Selling your home is a large undertaking that can be time-intensive with major consequences. Consider these points.

There's more to home-selling than putting a "for sale" sign in your yard. The value of your time should be weighed against not having to pay an agent commission. Your house may sit long-term on the market, and you may have to sell at a lower price with insufficient marketing.

Role of Seller Agent

Do you need to hire a seller's agent? The shortcomings to a "for sale by owner" sale include: legal pitfalls, failed sales, lawsuits and purchasers leery of negotiating with non-Realtors.

How do you locate agents? Realtor.com, a creation of the National Association of Realtors, contains a "Find a Realtor" link.

If you do decide to sell on your own, there are several listing alternatives, like ForSaleByOwner.com, www.mlsmyhomebyowner.com and www.owners.com.

Your Listing

How is sales price set? Your agent will use comparable information gleaned from recent similar neighborhood home sales, real estate appraisals, local market and economic information, pricing and sales trend data.

Ensure your listing contains compelling descriptive phrases, eye-catching professional photos, video tours and emphasis of stand-out attributes.

Disclosure

An adequate seller's disclosure is imperative. This document tells the buyer anything that might interfere with her decision to buy the home before sale is finalized. The written document is prepared by seller, executed by seller and buyer, and discloses pre-existing faults and information about the house. There are significant impacts in failing to adequately disclose defects. A frustrated buyer may try to void the sale or seek money damages for repairs and/or losses.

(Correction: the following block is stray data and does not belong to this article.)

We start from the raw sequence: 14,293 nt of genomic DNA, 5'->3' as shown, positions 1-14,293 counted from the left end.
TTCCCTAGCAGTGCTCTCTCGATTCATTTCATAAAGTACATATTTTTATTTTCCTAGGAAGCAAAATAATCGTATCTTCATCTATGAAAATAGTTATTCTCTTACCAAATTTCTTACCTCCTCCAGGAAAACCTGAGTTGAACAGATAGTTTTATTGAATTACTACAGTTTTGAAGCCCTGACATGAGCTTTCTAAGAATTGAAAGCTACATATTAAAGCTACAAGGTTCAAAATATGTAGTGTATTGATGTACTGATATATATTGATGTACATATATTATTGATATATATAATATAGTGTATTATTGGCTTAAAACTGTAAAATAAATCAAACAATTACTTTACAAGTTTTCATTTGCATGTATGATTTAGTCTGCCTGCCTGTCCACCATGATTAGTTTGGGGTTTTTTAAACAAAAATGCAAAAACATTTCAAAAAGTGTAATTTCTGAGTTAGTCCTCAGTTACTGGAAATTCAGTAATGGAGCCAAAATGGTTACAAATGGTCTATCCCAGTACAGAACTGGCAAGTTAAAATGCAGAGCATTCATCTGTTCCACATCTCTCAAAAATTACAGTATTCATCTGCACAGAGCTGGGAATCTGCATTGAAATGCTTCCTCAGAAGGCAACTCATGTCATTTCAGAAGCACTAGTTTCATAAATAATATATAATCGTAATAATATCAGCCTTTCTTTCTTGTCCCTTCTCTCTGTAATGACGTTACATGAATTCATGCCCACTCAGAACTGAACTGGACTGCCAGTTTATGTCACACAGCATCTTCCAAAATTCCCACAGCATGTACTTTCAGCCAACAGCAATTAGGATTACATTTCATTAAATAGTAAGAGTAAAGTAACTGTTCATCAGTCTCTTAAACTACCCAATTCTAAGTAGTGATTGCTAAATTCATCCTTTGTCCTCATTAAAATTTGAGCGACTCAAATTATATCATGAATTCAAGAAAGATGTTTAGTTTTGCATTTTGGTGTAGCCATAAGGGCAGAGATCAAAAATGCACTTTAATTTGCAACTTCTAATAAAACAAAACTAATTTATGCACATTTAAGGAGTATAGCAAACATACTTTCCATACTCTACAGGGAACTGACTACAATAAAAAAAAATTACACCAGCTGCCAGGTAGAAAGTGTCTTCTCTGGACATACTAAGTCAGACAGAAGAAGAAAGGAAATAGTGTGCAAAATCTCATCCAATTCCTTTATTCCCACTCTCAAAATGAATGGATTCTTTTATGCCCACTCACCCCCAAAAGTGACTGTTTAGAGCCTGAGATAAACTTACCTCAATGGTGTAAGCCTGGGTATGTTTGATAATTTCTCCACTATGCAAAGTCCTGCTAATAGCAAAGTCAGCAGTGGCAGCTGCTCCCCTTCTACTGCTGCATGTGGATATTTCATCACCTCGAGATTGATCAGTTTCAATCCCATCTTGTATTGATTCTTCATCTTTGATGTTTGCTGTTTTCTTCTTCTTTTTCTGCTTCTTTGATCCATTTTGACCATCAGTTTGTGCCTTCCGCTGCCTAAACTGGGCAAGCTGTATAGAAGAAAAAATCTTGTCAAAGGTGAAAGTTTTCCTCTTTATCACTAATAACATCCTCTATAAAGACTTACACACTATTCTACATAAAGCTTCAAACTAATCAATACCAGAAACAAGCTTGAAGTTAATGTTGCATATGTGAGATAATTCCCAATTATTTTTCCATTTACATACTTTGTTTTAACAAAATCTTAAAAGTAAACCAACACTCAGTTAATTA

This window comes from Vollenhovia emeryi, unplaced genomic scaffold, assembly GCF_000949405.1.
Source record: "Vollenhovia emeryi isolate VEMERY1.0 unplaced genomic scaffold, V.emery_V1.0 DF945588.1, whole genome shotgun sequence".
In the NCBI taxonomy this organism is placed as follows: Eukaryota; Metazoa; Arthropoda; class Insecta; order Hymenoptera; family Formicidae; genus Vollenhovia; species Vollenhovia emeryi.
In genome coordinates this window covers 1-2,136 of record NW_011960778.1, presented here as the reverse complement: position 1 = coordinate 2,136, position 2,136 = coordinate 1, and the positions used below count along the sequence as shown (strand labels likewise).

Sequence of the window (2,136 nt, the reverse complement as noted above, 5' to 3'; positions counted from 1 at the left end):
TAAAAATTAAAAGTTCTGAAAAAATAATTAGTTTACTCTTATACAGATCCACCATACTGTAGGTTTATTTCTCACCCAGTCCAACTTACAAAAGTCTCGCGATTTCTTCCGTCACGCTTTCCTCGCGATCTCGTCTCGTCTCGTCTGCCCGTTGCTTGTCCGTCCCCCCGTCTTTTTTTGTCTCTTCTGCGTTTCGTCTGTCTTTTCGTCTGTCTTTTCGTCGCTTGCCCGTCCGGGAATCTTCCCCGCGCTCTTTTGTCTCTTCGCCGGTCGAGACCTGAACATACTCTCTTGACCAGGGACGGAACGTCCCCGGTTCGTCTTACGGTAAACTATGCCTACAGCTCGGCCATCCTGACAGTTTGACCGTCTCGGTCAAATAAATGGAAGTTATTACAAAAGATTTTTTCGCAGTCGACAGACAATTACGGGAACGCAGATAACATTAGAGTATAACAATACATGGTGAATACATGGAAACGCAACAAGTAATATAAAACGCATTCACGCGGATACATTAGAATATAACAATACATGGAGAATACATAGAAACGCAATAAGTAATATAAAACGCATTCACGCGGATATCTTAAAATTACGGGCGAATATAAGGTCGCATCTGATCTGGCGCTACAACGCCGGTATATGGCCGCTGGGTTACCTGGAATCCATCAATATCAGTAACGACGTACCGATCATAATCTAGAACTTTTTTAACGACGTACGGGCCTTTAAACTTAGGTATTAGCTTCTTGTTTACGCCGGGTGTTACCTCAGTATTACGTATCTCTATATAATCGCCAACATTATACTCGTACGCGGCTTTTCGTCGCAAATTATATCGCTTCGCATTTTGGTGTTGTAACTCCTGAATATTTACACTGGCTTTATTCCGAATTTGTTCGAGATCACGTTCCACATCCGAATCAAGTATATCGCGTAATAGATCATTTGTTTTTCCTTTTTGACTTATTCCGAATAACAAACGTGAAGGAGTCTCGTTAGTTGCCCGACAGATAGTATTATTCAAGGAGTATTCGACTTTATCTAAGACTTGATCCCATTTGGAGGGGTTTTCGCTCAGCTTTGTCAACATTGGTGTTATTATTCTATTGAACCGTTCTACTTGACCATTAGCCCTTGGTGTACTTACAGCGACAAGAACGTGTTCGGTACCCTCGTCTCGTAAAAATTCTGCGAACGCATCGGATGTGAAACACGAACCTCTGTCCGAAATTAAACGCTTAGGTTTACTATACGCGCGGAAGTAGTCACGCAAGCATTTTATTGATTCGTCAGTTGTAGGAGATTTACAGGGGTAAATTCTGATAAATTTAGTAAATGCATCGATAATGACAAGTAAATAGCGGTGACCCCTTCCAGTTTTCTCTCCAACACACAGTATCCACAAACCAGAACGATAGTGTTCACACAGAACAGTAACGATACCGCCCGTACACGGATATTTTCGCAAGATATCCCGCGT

The Missouri Association of Realtors offers a form for the Seller's Property Disclosure Statement, available with member's login and password. Local real estate agents include the form in web marketing.

Getting an Offer

The offer is tendered to seller by buyer, usually for less than asking price and/or varying terms, like closing date, contingency conditions, inspection waivers or personal property desired. Seller's response to buyer's offer is the counteroffer, generally accepting the offer with conditions. There is no limit to counteroffers. The offer is reduced in writing in the purchase agreement.

When an offer is accepted, parties go under contract and must complete terms of the contract to progress to closing.

What is the Purchase Agreement?

The purchase agreement is usually several pages. It is legally binding and contains purchase price, settlement dates, what is included in the sale, agency disclosure, details of possession, due diligence, marketable title, final walk-through, and warranty issues.

Post-Contract Negotiations

If a house inspection reveals defects, there are negotiating alternatives available to salvage the sale: allowance from seller to buyer to fix defects, seller can fix defects or sales price can be lowered.

Closing

The closing or settlement is the conclusion of the purchase process. It's a meeting when buyer and seller with their lawyers and/or agents complete the sale. Buyer executes the promissory note and mortgage and obtains funds from lender for seller. Buyer pays seller. Seller gives buyer documents to transfer good title to the property, including a deed.

Keys are given to buyer by seller at closing or after same. Seller does not have to attend closing (often doesn't).

Disclaimer

Laws governing real estate are state-specific. Sellers in Missouri should consult an attorney who speciliazes in residential real estate to safeguard your interests.

Tagged as: Foreclosures, Mortgages, Homeowners Association Law, Residential Real Estate, Montana, real estate, home, property, sale, agent, listing agreement, disclosure, purchase, contract, title